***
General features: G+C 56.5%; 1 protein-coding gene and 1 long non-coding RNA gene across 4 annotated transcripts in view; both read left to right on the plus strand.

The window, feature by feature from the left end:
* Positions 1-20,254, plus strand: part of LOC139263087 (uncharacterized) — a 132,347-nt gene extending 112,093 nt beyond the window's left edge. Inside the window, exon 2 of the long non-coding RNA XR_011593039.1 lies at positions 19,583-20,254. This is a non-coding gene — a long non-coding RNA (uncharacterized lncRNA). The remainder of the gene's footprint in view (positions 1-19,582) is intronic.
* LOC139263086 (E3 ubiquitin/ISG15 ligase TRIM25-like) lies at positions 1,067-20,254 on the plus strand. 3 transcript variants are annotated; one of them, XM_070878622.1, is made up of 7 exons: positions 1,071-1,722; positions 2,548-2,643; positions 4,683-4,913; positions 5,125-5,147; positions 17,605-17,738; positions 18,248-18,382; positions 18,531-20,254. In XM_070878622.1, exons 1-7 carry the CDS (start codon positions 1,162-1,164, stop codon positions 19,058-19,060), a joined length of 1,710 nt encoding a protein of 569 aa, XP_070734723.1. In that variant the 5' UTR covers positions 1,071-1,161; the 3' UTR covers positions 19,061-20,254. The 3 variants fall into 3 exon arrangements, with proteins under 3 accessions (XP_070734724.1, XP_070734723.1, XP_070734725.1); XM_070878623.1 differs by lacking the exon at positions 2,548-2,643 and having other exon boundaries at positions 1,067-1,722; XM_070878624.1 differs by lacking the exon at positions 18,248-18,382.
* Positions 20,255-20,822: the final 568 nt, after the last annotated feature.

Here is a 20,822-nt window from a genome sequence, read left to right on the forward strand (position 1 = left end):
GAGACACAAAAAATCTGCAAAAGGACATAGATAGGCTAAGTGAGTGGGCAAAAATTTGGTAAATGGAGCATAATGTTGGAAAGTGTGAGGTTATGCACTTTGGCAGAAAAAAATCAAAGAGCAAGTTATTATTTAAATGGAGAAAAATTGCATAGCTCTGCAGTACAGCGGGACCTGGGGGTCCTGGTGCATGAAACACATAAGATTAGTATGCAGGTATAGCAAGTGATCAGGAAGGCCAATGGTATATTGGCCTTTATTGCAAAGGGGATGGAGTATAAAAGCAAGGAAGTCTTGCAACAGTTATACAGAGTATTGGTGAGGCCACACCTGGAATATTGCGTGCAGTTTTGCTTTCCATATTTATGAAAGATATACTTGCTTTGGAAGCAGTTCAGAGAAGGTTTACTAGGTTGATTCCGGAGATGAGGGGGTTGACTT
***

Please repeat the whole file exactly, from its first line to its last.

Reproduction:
General features: G+C 56.5%; 1 protein-coding gene and 1 long non-coding RNA gene across 4 annotated transcripts in view; both read left to right on the plus strand.

The window, feature by feature from the left end:
* Positions 1-20,254, plus strand: part of LOC139263087 (uncharacterized) — a 132,347-nt gene extending 112,093 nt beyond the window's left edge. Inside the window, exon 2 of the long non-coding RNA XR_011593039.1 lies at positions 19,583-20,254. This is a non-coding gene — a long non-coding RNA (uncharacterized lncRNA). The remainder of the gene's footprint in view (positions 1-19,582) is intronic.
* LOC139263086 (E3 ubiquitin/ISG15 ligase TRIM25-like) lies at positions 1,067-20,254 on the plus strand. 3 transcript variants are annotated; one of them, XM_070878622.1, is made up of 7 exons: positions 1,071-1,722; positions 2,548-2,643; positions 4,683-4,913; positions 5,125-5,147; positions 17,605-17,738; positions 18,248-18,382; positions 18,531-20,254. In XM_070878622.1, exons 1-7 carry the CDS (start codon positions 1,162-1,164, stop codon positions 19,058-19,060), a joined length of 1,710 nt encoding a protein of 569 aa, XP_070734723.1. In that variant the 5' UTR covers positions 1,071-1,161; the 3' UTR covers positions 19,061-20,254. The 3 variants fall into 3 exon arrangements, with proteins under 3 accessions (XP_070734724.1, XP_070734723.1, XP_070734725.1); XM_070878623.1 differs by lacking the exon at positions 2,548-2,643 and having other exon boundaries at positions 1,067-1,722; XM_070878624.1 differs by lacking the exon at positions 18,248-18,382.
* Positions 20,255-20,822: the final 568 nt, after the last annotated feature.

Here is a 20,822-nt window from a genome sequence, read left to right on the forward strand (position 1 = left end):
GAGACACAAAAAATCTGCAAAAGGACATAGATAGGCTAAGTGAGTGGGCAAAAATTTGGTAAATGGAGCATAATGTTGGAAAGTGTGAGGTTATGCACTTTGGCAGAAAAAAATCAAAGAGCAAGTTATTATTTAAATGGAGAAAAATTGCATAGCTCTGCAGTACAGCGGGACCTGGGGGTCCTGGTGCATGAAACACATAAGATTAGTATGCAGGTATAGCAAGTGATCAGGAAGGCCAATGGTATATTGGCCTTTATTGCAAAGGGGATGGAGTATAAAAGCAAGGAAGTCTTGCAACAGTTATACAGAGTATTGGTGAGGCCACACCTGGAATATTGCGTGCAGTTTTGCTTTCCATATTTATGAAAGATATACTTGCTTTGGAAGCAGTTCAGAGAAGGTTTACTAGGTTGATTCCGGAGATGAGGGGGTTGACTT